Ontario reports more than 1,000 deaths from COVID-19 in January
Compliance & Enforcement Health & Safety COVID-19 Deaths ontario
By Allison Jones
TORONTO — As of Jan. 28, Ontario had reported the deaths of more than 1,000 people due to COVID-19 so far this month, a grim figure the province’s top doctor largely attributes to the previous, more virulent strain of the virus, though he admits the data is murky.
The province has logged persistently high numbers of fatalities each day this month, despite the dominant Omicron variant of the virus typically causing milder illness and all but replacing the more severe Delta variant almost six weeks ago, while circulating among a well-vaccinated population.
Chief Medical Officer of Health Dr. Kieran Moore said officials are trying to ascertain what factors are causing so many Ontarians to die, including whether Delta or Omicron or a combination of the two is responsible, but whole genome sequencing to determine variant type takes weeks.
Essentially 100 per cent of outbreaks in the community are Omicron right now, Moore said, but roughly 10 per cent of hospital admissions are still “relevant to Delta.”
“Death is a delayed signal from an outbreak, given that we’ve got access to health care and an ability to try to protect people through hospitalization and intensive care unit settings,” he said this week.Advertisement
“In the first several weeks of January, we’re confident that a significant proportion of (the deaths) were from Delta.”
Dr. Andrew Morris, an infectious diseases doctor, said many deaths are likely the result of infections that occurred as far back as early December, when Delta was dominant.
“We know that deaths are a lagging indicator, that they’re often reported substantially later than they occur,” he said.
“But even if they were mostly due to Omicron, it wouldn’t surprise me just by the sheer volume of cases that we’ve seen, along with the fact that many of the very sick patients that we’ve been taking care of are either unvaccinated or under vaccinated and (their illnesses) behave very much like some of the earliest cases that we saw with COVID.”
According to data from Public Health Ontario, there have been 1,075 deaths related to COVID-19 reported so far this month. About 57 per cent of the people who died were aged 80 or older, and another 35 per cent were people between the ages of 60 and 79.
The vaccination status of the people who died is not readily available, but Public Health Ontario says that in the past month, unvaccinated people aged 60 or older were more than 22 times more likely to be hospitalized due to COVID-19 than their peers who received booster shots.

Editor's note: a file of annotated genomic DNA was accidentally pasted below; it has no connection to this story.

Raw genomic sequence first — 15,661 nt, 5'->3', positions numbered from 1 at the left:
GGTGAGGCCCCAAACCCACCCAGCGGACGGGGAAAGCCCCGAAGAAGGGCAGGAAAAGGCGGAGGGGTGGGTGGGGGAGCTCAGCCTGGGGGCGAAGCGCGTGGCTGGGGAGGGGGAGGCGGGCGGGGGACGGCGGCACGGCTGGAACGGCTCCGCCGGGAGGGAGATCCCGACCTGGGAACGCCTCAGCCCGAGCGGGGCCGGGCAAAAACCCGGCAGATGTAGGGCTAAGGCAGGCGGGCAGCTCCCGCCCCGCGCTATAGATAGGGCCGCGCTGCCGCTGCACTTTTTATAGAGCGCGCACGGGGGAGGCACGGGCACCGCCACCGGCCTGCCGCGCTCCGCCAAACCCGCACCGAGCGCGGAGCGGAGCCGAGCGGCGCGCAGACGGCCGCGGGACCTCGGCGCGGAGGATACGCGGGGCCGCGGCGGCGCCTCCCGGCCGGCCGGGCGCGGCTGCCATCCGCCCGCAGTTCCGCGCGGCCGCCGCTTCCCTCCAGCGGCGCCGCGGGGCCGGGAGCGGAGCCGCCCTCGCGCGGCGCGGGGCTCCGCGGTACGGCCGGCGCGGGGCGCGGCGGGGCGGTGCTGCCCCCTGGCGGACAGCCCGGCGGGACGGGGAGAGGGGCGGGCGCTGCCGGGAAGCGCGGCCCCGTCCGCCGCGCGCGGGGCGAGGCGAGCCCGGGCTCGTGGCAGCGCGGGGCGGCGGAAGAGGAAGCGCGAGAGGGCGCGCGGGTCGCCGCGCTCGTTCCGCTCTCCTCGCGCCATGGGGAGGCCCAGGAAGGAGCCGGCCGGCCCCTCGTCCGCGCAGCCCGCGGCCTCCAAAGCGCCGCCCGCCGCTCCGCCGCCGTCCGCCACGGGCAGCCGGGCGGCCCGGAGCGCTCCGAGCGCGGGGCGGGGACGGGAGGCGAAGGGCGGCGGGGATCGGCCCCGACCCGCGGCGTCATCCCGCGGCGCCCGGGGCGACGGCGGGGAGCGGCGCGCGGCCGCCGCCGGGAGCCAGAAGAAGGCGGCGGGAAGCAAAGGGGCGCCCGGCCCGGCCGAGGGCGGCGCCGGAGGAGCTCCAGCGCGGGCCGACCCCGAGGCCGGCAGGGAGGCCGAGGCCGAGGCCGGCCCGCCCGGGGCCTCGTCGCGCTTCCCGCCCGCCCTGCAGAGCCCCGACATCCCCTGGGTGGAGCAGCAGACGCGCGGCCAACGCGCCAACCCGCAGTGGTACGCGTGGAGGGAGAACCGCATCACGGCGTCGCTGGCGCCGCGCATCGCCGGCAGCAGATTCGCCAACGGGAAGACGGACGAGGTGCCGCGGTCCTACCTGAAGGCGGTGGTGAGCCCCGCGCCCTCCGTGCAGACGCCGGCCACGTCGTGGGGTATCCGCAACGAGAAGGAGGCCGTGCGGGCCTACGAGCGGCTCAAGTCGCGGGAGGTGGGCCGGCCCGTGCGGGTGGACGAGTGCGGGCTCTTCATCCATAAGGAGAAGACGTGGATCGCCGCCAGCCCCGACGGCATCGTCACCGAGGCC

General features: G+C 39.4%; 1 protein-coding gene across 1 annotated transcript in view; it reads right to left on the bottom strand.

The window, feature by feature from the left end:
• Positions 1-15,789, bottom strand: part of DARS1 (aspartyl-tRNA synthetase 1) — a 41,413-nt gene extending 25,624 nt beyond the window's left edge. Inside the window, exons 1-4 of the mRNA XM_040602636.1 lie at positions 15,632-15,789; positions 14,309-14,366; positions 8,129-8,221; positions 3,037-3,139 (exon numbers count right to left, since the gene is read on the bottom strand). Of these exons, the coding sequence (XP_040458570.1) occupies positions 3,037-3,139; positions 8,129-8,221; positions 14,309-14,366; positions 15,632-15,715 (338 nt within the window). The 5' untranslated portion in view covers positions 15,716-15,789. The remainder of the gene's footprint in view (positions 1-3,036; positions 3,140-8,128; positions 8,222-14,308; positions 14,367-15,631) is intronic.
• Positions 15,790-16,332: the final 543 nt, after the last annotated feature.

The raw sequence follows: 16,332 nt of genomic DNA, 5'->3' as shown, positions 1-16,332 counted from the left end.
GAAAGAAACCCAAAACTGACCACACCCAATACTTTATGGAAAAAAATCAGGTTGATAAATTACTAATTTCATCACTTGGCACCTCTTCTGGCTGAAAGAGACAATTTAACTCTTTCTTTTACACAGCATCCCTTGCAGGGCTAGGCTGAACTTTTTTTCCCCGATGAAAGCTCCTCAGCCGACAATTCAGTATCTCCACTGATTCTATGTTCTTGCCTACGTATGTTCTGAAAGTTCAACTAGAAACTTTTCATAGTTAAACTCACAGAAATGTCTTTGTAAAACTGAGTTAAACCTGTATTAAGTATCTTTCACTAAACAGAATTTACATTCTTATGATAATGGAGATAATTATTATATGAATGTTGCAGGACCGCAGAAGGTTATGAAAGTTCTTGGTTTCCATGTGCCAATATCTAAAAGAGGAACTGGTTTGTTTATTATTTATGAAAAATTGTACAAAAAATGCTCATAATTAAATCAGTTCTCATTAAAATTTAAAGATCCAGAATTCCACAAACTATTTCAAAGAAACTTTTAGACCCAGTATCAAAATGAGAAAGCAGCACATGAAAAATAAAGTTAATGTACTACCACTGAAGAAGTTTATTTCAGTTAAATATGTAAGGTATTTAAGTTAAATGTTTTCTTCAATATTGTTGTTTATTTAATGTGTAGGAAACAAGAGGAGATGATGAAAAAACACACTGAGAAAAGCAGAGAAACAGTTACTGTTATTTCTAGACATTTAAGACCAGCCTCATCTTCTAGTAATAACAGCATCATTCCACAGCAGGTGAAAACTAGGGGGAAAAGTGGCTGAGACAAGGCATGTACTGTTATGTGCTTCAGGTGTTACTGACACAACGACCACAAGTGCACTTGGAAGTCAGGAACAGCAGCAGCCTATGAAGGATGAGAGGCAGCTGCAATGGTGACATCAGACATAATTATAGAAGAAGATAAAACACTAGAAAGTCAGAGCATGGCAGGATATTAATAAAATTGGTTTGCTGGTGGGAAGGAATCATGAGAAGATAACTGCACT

Dr. Sumon Chakrabarti, an infectious diseases doctor, said Omicron is causing disease differently than COVID-19 has in the past, and that may be a factor in the higher numbers of deaths.
During the third and fourth waves, there was a lot of “classic COVID,” a severe pneumonia requiring lots of oxygen, Chakrabarti said. It could be treated, but some would go on to require ICU care and some would die. Many of the people who died were unvaccinated, and many were younger, he said.
With Omicron, a lot of people are being admitted to hospital for reasons other than pneumonia, with COVID-19 triggering other issues or exacerbating existing conditions, particularly in older people, Chakrabarti said.
“They’re not coming with classic COVID requiring lots of oxygen. COVID is a thing that causes a mild fever, mild illness, but that’s enough to put a lot of these individuals over the edge,” he said.
“It’s disproportionately causing destabilization of medically fragile individuals, who tend to be older, and their risk of dying to begin with is higher. But that’s not to say that there isn’t unvaccinated people coming in with classic COVID and dying. That’s happening, but it’s just this extra, new kind of feature that we didn’t see in previous waves is really coming to the forefront right now.”
Moore said he is trying to refine the death reporting process to make clearer if each fatality is caused by or associated with COVID-19. Ontario is also planning on doing a “selective review” of death certificates and documented deaths to assess the quality of the data.
As well, Moore said, he will be looking at “all cause mortality” to see if the province’s reporting structure is missing deaths that could be associated with COVID-19.
“It’s very important that we have good data for all Ontarians to understand the impact of COVID-19,” he said. “It won’t be changed in a day. It’s going to be a journey to improve that level of data.”